Season one of Amazon Prime’s Catastrophe was one of 2015’s best kept secrets and most delightful surprises once people actually got around to watching. Charming, dirty and with two of the most true to life characters in the lead, Rob Delaney and Sharon Horgan, the series defied expectations of the revitalized television anti-romantic comedy statuesque.
As the romantic comedy has died a slow and defeated death on our movie screens over the past decade (much to my dismay), there’s been a quiet rebuilding of the genre. However, instead of reappearing in film, it’s done all the leg work in television. Television has become the creative ground for stories about romance, particularly in the half-hour sitcom format.
This is how we got Catastrophe cut from the same cloth as shows such as the critically lauded You’re the Worst – misanthropic, earnest, painful to watch but bitingly funny, the Amazon series built on its premise for a season two that goes to a darker but even more authentic place.
Since we’ve last seen Rob (Rob Delaney) and Sharon (Sharon Horgan), there’s been a time jump. Their son, Frankie, is now a toddler, and they’re expecting their second, who is born before the end of the first episode, a daughter.
(I’d thought about reviewing this season per episode but found myself at the end so quickly that the obvious choice of action seemed to be to review it as a whole. By the closing moments of the last episode, it became apparent how it was all leading down this direction. )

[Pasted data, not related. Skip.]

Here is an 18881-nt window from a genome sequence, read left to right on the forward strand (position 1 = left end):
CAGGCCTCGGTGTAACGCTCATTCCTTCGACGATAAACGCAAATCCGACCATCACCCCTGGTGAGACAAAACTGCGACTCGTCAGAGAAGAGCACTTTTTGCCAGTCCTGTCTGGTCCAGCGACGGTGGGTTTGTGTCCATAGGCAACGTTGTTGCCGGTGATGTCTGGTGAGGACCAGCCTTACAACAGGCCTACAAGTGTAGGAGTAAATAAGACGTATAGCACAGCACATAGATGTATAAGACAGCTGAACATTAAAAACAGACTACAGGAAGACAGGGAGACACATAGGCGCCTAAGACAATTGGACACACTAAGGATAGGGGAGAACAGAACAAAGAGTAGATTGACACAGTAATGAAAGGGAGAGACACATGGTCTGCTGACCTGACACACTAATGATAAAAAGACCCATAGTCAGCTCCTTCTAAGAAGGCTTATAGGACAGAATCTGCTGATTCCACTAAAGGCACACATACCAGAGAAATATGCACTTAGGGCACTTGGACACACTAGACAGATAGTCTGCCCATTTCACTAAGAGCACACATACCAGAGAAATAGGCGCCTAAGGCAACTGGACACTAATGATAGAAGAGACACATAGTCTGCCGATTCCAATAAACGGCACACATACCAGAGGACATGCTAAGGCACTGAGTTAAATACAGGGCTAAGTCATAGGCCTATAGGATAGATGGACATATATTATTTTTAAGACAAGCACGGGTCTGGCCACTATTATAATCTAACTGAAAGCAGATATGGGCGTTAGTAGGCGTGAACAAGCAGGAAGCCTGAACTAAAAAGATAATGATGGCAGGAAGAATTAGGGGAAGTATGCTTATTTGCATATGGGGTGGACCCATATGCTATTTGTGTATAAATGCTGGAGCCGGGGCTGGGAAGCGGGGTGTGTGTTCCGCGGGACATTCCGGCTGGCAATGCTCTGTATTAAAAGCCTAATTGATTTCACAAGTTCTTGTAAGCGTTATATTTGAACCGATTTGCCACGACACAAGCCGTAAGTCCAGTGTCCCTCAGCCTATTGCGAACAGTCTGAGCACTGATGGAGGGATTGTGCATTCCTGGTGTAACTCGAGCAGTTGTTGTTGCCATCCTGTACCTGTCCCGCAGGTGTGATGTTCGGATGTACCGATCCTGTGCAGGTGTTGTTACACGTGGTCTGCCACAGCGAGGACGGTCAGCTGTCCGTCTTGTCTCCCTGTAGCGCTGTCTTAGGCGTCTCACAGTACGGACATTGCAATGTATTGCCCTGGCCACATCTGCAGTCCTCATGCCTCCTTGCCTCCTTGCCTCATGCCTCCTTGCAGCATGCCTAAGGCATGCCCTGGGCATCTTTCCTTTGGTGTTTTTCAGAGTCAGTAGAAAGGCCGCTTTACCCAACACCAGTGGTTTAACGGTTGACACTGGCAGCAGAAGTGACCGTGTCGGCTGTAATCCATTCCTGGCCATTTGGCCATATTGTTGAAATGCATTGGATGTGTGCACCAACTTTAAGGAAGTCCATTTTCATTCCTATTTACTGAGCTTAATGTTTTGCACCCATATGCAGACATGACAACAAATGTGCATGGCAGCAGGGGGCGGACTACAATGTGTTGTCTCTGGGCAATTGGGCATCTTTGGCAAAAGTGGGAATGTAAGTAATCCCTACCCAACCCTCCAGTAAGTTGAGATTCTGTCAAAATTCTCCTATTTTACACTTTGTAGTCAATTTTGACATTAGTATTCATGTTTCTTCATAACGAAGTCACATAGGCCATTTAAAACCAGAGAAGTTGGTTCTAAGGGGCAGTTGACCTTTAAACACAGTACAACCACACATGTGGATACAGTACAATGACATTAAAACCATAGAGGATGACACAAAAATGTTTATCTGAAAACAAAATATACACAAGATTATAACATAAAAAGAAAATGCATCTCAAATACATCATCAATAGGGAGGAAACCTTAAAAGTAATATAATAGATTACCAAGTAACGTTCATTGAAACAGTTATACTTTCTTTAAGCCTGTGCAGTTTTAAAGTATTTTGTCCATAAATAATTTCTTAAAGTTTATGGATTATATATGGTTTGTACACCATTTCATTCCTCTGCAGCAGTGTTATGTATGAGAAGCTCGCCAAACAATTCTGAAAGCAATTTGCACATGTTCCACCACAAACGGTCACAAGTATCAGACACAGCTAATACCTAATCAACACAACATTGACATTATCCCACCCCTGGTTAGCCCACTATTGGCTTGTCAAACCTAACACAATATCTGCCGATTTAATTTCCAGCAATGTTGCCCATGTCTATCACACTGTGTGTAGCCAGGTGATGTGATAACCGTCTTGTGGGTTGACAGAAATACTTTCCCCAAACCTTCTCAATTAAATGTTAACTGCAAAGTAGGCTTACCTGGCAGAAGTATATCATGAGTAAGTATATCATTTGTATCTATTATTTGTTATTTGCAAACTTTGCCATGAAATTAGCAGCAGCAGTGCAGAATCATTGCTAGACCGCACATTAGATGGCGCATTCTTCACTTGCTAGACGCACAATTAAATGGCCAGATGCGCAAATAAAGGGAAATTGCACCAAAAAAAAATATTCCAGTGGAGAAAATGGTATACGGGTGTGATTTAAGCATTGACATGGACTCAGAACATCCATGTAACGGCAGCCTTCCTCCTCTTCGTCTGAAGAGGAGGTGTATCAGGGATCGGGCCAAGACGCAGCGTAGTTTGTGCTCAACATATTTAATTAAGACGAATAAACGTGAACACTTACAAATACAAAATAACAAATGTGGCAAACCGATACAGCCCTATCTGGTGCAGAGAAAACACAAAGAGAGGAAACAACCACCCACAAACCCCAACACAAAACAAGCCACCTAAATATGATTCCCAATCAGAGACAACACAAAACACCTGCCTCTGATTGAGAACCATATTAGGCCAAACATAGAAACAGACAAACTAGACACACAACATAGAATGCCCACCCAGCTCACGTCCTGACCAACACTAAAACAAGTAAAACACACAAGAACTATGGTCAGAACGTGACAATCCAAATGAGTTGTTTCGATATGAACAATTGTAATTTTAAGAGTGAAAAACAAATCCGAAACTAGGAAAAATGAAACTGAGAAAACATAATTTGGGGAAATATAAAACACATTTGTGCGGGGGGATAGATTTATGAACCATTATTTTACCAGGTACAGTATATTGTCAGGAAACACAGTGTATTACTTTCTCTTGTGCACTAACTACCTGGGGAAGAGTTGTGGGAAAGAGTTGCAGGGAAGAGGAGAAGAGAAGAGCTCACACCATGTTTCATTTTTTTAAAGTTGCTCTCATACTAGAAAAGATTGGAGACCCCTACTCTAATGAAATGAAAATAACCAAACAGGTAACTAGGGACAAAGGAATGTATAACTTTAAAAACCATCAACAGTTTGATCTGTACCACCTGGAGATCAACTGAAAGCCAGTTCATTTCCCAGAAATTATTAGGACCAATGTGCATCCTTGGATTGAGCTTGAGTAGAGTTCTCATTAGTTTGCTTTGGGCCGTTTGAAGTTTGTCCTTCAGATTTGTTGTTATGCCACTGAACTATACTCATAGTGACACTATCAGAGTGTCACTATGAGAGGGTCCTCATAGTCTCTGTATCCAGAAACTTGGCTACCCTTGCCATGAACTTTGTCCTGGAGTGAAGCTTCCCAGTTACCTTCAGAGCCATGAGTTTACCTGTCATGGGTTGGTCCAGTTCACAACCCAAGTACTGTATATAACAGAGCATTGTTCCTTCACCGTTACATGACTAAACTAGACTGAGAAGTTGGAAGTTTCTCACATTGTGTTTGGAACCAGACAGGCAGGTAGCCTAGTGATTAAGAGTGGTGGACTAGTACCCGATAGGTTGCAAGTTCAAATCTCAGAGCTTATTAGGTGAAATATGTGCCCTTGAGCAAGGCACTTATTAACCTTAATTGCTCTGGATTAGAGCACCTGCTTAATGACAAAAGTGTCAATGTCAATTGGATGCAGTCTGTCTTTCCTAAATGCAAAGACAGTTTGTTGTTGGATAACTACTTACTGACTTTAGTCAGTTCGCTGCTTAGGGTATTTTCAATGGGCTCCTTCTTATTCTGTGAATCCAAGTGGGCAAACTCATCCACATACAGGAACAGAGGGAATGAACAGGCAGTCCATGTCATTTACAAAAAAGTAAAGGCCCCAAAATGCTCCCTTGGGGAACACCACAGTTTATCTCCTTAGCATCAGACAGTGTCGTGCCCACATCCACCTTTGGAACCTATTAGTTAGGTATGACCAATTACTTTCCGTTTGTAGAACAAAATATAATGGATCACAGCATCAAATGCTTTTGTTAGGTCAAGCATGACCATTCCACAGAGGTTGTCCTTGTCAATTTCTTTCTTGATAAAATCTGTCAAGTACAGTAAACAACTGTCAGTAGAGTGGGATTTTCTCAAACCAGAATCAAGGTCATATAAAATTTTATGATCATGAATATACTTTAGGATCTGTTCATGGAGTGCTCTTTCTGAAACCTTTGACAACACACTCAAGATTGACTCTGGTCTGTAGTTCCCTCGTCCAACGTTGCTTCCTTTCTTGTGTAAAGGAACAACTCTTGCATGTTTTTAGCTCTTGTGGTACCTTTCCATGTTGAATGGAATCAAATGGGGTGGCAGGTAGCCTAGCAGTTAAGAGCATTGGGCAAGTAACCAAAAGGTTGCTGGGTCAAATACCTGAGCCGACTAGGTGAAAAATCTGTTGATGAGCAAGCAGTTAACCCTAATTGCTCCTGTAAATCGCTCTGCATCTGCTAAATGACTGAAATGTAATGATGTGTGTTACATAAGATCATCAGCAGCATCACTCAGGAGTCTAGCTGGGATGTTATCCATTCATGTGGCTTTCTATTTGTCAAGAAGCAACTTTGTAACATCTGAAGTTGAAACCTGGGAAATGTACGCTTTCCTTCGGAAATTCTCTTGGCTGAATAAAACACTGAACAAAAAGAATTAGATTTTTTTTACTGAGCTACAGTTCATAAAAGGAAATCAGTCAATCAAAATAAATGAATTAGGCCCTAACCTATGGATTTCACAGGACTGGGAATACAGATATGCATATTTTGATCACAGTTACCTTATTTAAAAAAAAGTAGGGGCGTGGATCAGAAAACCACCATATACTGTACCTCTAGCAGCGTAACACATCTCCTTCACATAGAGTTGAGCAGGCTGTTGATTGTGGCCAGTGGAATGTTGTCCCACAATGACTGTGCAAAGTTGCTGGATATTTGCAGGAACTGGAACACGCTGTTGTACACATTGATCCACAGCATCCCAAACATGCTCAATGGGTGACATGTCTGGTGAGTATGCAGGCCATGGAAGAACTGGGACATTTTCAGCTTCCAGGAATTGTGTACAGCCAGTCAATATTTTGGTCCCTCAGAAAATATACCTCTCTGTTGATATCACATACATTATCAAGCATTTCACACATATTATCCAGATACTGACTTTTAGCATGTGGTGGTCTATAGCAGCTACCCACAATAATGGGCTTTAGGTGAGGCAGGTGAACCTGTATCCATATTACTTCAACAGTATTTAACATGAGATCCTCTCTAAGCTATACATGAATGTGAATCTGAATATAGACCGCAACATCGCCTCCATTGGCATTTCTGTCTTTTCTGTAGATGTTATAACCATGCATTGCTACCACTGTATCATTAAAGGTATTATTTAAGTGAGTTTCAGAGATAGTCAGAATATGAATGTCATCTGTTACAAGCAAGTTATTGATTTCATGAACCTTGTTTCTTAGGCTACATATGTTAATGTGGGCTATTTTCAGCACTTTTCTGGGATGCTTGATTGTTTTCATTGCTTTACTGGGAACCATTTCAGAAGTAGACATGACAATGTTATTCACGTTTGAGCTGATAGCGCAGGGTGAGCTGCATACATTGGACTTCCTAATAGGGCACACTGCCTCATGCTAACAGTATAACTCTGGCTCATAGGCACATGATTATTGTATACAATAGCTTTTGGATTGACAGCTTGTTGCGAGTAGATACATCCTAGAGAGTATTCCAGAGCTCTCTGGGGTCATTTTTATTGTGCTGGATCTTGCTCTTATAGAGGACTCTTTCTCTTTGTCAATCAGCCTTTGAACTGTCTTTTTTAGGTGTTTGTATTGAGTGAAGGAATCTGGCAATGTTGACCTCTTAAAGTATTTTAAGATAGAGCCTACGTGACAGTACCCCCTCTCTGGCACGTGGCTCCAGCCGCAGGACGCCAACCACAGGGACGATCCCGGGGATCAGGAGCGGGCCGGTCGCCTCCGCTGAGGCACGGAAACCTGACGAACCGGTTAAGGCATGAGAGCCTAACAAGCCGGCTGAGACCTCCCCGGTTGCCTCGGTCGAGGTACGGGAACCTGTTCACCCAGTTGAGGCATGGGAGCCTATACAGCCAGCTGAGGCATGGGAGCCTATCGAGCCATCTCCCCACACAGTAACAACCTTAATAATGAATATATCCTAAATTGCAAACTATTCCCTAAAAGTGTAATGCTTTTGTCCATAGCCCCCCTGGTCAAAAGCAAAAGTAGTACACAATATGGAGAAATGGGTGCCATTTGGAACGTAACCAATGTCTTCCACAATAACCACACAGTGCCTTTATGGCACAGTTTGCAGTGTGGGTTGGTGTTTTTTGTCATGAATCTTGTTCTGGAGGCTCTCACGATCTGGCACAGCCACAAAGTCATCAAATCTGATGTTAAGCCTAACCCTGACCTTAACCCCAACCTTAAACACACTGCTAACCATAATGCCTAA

What worked about season one is still present with some rougher edges to our more exhausted characters and deeper cuts applied to every wounding insult. Sharon and Rob (along with their actor counterparts) are still a wonderfully incoherent mess of a couple who compliments one another’s sensibilities. Rob’s near inexplicable, genuine sweetness tones down Sharon’s machine gun cynicism while Sharon’s more world weary nature and sarcasm provides both drama and forward motion in the characters’s personal lives. Despite the fact that I found myself leaning to Rob side for much of the arguments between the two (as much as that behooves me to say because I so wanted to take Sharon’s), I’d be bold face lying if much of her sentiments didn’t ring true. There was one of particular note that had me languishing from shock over how much I related as she condemned Rob for buying into the notion that everyone needs to like him. She admonishes, calling him a child, saying that she’s earned the right for people to dislike her and vice versa, and oh boy, do I agree. Beyond polite pleasantries and not going out of your way to be a dick, there comes a point where you get to know who you are, know who and what you like and if anyone takes issue with that, then screw them.